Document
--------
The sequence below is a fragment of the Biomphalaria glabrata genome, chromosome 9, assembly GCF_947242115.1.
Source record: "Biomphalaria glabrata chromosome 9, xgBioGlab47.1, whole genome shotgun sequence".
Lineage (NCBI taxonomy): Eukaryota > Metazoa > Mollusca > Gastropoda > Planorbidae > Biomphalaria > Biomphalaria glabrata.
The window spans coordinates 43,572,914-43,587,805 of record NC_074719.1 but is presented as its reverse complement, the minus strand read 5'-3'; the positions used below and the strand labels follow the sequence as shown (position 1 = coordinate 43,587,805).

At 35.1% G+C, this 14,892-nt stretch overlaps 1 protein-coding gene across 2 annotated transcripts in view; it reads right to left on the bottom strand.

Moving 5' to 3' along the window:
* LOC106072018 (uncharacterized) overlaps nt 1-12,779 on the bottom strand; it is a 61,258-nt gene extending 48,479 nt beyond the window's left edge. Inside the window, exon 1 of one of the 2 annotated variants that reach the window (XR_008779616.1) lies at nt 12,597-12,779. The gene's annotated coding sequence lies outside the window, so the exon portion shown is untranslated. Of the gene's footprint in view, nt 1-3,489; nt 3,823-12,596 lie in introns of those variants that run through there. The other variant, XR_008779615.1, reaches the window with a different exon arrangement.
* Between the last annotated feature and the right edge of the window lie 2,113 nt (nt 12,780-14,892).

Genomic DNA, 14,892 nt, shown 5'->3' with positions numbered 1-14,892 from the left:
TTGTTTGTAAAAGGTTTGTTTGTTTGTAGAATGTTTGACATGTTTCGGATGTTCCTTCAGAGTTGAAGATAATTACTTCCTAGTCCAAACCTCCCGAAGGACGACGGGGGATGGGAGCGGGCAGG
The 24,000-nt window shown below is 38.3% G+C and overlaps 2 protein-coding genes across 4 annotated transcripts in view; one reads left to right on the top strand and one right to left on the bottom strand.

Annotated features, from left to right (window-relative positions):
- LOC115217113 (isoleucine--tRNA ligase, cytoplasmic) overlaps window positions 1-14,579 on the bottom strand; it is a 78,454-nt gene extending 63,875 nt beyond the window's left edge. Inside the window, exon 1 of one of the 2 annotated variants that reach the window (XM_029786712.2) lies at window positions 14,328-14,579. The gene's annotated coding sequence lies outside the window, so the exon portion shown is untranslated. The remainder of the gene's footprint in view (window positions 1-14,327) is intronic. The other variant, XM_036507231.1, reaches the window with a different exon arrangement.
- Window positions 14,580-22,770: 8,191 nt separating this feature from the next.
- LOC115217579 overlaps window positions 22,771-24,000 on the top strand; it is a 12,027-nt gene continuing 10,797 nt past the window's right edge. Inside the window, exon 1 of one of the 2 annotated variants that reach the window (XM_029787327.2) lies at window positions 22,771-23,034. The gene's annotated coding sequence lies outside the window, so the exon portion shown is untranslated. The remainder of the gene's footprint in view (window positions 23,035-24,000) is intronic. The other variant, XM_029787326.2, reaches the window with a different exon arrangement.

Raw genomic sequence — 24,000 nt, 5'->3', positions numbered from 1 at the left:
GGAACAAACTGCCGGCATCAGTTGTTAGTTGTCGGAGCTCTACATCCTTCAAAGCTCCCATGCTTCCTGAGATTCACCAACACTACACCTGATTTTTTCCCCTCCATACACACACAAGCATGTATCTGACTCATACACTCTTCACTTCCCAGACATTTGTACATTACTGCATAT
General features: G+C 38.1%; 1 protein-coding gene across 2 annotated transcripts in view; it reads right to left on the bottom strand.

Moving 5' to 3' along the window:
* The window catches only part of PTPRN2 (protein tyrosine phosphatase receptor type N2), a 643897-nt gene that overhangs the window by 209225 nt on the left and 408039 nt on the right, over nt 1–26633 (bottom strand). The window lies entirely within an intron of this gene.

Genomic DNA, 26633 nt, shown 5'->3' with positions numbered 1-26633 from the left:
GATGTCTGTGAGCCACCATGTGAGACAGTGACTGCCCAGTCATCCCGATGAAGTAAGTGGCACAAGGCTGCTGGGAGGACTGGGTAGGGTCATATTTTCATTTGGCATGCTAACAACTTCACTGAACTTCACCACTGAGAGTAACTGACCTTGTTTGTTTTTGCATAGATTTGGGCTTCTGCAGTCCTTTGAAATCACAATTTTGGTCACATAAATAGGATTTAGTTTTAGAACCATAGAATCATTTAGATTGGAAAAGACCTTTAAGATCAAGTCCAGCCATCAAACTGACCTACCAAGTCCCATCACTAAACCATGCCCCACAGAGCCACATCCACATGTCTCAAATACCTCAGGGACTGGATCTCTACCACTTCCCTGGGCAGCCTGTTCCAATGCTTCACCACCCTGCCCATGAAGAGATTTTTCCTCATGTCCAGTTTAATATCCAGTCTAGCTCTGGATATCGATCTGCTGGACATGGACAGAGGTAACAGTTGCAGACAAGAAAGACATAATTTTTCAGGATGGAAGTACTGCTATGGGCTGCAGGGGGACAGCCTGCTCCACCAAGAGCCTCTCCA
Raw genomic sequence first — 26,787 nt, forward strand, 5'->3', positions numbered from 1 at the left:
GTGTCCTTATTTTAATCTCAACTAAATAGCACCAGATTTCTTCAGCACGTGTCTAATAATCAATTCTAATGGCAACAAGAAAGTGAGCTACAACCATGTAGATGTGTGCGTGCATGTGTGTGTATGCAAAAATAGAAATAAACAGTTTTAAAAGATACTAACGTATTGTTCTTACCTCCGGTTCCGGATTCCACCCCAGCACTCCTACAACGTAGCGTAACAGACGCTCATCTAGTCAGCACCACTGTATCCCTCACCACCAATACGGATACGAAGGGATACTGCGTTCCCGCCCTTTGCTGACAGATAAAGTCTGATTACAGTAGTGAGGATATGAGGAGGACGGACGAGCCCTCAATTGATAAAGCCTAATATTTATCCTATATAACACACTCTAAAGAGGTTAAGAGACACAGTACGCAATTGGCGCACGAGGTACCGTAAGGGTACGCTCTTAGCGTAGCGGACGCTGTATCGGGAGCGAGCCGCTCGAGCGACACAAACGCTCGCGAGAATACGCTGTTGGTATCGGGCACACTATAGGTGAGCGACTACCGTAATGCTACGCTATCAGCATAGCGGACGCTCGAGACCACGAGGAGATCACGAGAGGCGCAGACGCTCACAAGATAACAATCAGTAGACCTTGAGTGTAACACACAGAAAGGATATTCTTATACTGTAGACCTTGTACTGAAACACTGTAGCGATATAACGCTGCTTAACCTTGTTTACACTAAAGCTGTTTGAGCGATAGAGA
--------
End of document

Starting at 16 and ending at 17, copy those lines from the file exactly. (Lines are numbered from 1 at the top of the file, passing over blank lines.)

Raw genomic sequence — 24,000 nt, 5'->3', positions numbered from 1 at the left:
GGAACAAACTGCCGGCATCAGTTGTTAGTTGTCGGAGCTCTACATCCTTCAAAGCTCCCATGCTTCCTGAGATTCACCAACACTACACCTGATTTTTTCCCCTCCATACACACACAAGCATGTATCTGACTCATACACTCTTCACTTCCCAGACATTTGTACATTACTGCATAT